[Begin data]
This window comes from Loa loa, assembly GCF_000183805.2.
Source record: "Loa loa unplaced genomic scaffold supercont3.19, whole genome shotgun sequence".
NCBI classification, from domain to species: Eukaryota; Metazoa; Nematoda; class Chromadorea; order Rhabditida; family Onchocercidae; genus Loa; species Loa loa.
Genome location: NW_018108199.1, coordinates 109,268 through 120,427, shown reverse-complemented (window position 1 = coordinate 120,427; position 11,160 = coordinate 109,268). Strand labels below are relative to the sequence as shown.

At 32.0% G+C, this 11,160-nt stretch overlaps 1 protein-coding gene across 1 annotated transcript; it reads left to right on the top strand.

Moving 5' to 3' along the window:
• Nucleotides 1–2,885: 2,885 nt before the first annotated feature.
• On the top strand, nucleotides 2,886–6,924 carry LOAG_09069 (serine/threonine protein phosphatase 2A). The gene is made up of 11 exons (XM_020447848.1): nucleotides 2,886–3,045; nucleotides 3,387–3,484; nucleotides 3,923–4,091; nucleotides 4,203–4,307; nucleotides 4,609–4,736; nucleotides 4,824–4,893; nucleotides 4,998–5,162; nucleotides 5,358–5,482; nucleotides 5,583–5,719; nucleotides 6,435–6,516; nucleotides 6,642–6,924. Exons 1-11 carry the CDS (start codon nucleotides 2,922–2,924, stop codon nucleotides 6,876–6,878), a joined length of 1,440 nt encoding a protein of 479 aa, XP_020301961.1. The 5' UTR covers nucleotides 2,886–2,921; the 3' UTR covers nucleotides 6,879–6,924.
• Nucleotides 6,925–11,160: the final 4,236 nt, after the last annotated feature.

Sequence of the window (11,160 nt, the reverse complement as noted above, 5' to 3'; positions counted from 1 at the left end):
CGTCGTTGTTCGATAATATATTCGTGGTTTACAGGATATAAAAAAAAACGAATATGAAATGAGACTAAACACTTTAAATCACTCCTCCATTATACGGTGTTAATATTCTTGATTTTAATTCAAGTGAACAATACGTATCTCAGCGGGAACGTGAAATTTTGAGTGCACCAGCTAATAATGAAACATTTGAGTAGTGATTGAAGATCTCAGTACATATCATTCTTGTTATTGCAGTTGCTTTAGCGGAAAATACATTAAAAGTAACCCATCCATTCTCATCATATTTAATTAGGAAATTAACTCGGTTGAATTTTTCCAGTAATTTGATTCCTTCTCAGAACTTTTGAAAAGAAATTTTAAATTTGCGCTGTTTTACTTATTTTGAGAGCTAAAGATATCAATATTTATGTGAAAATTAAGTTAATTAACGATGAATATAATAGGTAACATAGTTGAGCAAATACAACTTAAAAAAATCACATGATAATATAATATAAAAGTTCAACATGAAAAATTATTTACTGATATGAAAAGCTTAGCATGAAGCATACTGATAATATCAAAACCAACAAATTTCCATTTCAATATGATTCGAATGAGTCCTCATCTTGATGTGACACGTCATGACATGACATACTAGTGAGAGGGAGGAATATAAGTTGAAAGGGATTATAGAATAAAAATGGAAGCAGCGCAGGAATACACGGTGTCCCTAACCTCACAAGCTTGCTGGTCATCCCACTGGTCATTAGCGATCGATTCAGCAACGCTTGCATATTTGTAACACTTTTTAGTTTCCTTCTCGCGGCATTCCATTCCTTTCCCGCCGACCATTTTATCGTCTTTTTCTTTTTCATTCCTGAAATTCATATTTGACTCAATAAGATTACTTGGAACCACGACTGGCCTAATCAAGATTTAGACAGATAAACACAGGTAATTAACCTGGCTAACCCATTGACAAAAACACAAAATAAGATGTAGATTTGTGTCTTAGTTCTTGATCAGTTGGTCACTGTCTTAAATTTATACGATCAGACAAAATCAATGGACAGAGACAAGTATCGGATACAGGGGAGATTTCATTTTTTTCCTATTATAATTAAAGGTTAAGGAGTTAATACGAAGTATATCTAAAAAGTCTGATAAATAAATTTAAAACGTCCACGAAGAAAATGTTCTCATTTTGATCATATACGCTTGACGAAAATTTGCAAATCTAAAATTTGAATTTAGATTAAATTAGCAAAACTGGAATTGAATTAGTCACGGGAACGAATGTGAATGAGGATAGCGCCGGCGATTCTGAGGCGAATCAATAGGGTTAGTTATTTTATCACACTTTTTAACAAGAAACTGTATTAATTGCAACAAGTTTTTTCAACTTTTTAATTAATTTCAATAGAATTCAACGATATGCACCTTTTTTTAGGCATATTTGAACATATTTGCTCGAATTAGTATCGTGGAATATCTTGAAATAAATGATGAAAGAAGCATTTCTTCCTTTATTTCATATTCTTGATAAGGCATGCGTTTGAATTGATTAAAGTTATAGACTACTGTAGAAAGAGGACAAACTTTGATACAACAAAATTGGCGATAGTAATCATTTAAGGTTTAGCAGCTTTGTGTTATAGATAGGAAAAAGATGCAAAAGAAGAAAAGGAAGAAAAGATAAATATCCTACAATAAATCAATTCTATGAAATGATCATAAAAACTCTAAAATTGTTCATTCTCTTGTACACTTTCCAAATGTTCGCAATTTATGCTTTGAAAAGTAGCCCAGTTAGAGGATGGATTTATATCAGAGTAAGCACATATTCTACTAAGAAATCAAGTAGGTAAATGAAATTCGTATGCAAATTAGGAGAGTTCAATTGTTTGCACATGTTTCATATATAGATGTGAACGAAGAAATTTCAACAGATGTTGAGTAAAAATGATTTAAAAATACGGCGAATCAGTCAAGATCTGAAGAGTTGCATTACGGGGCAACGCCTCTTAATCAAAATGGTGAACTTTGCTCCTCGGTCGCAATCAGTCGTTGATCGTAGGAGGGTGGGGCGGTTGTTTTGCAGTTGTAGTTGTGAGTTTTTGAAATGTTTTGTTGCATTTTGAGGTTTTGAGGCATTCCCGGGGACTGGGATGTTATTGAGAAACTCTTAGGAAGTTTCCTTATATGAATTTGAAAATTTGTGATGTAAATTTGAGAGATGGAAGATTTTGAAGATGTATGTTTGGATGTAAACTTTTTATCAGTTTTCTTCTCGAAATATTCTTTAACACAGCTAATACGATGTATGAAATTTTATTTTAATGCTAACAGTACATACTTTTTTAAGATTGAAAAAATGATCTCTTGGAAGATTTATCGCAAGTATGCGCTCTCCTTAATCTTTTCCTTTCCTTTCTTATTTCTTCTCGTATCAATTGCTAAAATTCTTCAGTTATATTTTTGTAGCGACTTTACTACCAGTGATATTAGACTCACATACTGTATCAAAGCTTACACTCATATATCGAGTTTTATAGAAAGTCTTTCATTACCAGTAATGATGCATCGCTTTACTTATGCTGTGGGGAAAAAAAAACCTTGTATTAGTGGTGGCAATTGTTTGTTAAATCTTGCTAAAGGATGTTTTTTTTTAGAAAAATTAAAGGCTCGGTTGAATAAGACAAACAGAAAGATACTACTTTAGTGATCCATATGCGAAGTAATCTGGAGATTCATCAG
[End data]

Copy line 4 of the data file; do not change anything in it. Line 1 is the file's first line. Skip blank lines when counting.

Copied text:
Genome location: NW_018108199.1, coordinates 109,268 through 120,427, shown reverse-complemented (window position 1 = coordinate 120,427; position 11,160 = coordinate 109,268). Strand labels below are relative to the sequence as shown.